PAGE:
Whether you want to open up a joint bank account with your partner to make handling shared finances easier or you need to use a shared bank account to care for an aging parent, this guide will help you navigate the process.
What is a joint bank account?
Joint bank accounts are banking or chequing accounts that are owned by two or more people. Each person on the account can deposit and withdraw funds in the account.
There are several different individuals who would benefit from a joint bank account:
- Couples, both married and unmarried
- Parents of teenagers or young adults
- Adults assisting with aging parents
- Business partners
- Individuals who share a family cottage
Why should you get a joint account?
There are many benefits of opening a joint account with another person. A joint account gives both account holders full control of the funds to take care of shared financial responsibilities. For couples, a shared bank account can help you manage the day-to-day expenses, like how you are paying for takeout or your utility bills as well as help you build towards more substantial savings goals like a car, trip or home repairs.
For individuals who need to monitor a teen's account or an aging parent's account, having joint ownership allows you to manage the account when needed. You may be able to set some limits in place on your co-applicant for these situations, but it is best to inquire with your bank first in terms of how this works.
How do I open a joint account?
In order to open a joint bank account in-person at the branch, you and your co-applicant will need the following:
- One piece of government-issued photo identification, such as a valid Canadian driver's licence, valid Canadian passport or Permanent Resident card
- Documents from two independent reliable sources from the list of Acceptable Dual Process Documents/Identification, such as Canada Pension Plan, original birth certificate or a Canadian home/life/car insurance document.
Here is the full list of acceptable documents and alternative requirements at Scotiabank for newcomers or individuals under 15 who are applying.
To open a joint bank account, it is the same form used as an individual bank account, but you would fill out the joint applicant information alongside the applicant information.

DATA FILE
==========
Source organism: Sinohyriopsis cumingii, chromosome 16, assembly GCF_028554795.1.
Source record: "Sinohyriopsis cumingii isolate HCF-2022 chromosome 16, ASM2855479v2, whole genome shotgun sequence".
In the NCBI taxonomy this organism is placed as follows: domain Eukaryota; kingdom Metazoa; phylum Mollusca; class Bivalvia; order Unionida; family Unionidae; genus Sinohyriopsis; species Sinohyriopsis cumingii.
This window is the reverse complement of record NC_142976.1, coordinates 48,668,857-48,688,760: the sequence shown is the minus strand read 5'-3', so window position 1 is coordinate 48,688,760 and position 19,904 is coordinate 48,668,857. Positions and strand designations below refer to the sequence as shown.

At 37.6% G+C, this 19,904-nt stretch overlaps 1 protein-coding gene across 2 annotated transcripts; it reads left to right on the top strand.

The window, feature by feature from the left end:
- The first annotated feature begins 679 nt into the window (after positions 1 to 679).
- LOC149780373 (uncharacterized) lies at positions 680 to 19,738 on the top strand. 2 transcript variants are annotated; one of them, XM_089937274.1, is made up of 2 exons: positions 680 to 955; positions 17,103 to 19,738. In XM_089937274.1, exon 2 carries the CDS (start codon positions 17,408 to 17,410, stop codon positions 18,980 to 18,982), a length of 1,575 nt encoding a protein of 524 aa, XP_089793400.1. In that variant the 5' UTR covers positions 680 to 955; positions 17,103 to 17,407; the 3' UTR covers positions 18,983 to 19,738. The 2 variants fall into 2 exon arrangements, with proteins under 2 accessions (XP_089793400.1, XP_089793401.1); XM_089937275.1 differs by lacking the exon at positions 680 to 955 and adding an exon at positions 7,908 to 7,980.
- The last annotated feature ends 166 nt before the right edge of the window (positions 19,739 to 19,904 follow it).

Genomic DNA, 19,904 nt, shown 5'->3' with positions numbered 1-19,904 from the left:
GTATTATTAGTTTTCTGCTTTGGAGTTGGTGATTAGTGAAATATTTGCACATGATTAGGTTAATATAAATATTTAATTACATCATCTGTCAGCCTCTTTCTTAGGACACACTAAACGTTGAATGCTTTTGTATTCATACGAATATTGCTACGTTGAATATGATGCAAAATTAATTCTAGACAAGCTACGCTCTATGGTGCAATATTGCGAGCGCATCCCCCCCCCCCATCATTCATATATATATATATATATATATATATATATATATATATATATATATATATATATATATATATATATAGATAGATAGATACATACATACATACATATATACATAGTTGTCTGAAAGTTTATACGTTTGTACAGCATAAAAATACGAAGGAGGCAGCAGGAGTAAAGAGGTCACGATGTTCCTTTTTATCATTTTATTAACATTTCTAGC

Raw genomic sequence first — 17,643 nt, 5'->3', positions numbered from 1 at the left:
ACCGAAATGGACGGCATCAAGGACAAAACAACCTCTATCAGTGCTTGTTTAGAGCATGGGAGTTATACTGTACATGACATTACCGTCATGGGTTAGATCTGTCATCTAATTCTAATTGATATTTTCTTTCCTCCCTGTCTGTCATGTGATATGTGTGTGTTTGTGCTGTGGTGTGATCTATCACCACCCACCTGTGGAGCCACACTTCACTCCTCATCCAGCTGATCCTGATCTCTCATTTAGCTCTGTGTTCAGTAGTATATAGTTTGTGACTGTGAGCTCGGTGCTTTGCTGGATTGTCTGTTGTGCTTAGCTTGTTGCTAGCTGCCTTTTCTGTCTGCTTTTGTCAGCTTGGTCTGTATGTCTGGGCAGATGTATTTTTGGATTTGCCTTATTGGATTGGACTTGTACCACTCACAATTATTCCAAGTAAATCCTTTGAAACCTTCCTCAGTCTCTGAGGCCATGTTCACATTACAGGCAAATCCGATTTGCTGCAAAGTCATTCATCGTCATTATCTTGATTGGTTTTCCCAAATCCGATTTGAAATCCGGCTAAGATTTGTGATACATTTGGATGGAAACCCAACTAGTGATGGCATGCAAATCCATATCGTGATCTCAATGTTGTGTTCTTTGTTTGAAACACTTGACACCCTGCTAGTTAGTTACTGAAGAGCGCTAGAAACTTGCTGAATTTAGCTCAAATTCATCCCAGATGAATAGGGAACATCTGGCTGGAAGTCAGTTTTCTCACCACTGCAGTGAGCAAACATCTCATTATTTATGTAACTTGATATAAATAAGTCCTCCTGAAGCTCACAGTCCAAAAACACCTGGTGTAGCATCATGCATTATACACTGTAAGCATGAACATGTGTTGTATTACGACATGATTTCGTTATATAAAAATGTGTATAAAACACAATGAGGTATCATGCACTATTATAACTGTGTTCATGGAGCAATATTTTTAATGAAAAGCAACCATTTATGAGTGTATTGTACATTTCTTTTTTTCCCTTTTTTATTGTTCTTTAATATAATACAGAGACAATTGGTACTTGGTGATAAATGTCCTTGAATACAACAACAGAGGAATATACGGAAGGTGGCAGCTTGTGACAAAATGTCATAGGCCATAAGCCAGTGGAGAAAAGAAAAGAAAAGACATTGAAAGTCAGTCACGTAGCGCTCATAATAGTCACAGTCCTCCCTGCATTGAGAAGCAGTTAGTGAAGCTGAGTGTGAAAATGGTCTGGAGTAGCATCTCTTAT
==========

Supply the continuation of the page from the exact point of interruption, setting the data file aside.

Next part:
The legal implications
There are significant legalities you should consider when opening up a bank account with another person. Most importantly, you need to choose a co-owner of the account that you trust since they will have full access and authority to the shared funds.
For couples or individuals that need to share some, but not all, financial responsibilities, a joint account can be used selectively as a second account. This allows each individual to protect themselves financially and keep some autonomy because they can have their paycheques deposited into a sole bank account and then deposit funds to a joint account to maintain shared bills and responsibilities.
In the case of one account holder passing away, the funds will typically still be available to the surviving account holder. However, this can be challenged if the deceased's funds are legally tied to an inheritance (for example if an older parent had a joint account with one of their children). Similarly, in Quebec, joint accounts are frozen upon the death of an account holder.
Because the legal and tax implications can vary based on different factors, including the account’s ownership, survivorship rights and which province you live in, consider talking with your legal and/tax advisor before you set up a joint account. You can find more information about joint accounts and the potential risks around them, particularly for seniors considering them, on the Government of Canada website.
Things to consider
Whether you are opening an account with a partner, family member or friend, it is essential to lay down ground rules before sharing an account. This is especially true for couples, since conversations around money can be complicated. Here are a few things to discuss before opening a joint account:
- Which types of spending should be discussed before approving? (ex. If purchases over $500 should be talked over first)
- Do each of us get a monthly budget for “fun money”?
- How should we prioritize bills and who is responsible for ensuring bills are paid on time?
- How do we tackle shared debt? What should we do with individual past debt?
- How will we save for shared financial goals, such as a vacation?
- How much should we save for emergencies?
A shared account for a family cottage might detail who is allowed to access the money and for what, and if approval is needed for all expenditures or only certain ones.
If you are sharing a joint account with an older parent, what are their wishes for that account and their funds after they pass away? Will it be part of their estate? It’s an important part of their estate planning to have those details well defined in their will to avoid potential future conflict or confusion around the account.
Opening a joint bank account with someone you trust can save you a lot of headaches when it comes to shared money chores. However, don't forget that you can take a hybrid approach to banking by sharing a joint account for certain expenses, while still having an individual account for personal spending.
You will want to find whatever the best option is for your situation. Come in to talk to a Scotiabank advisor to discuss if a joint bank account works best for your situation and needs.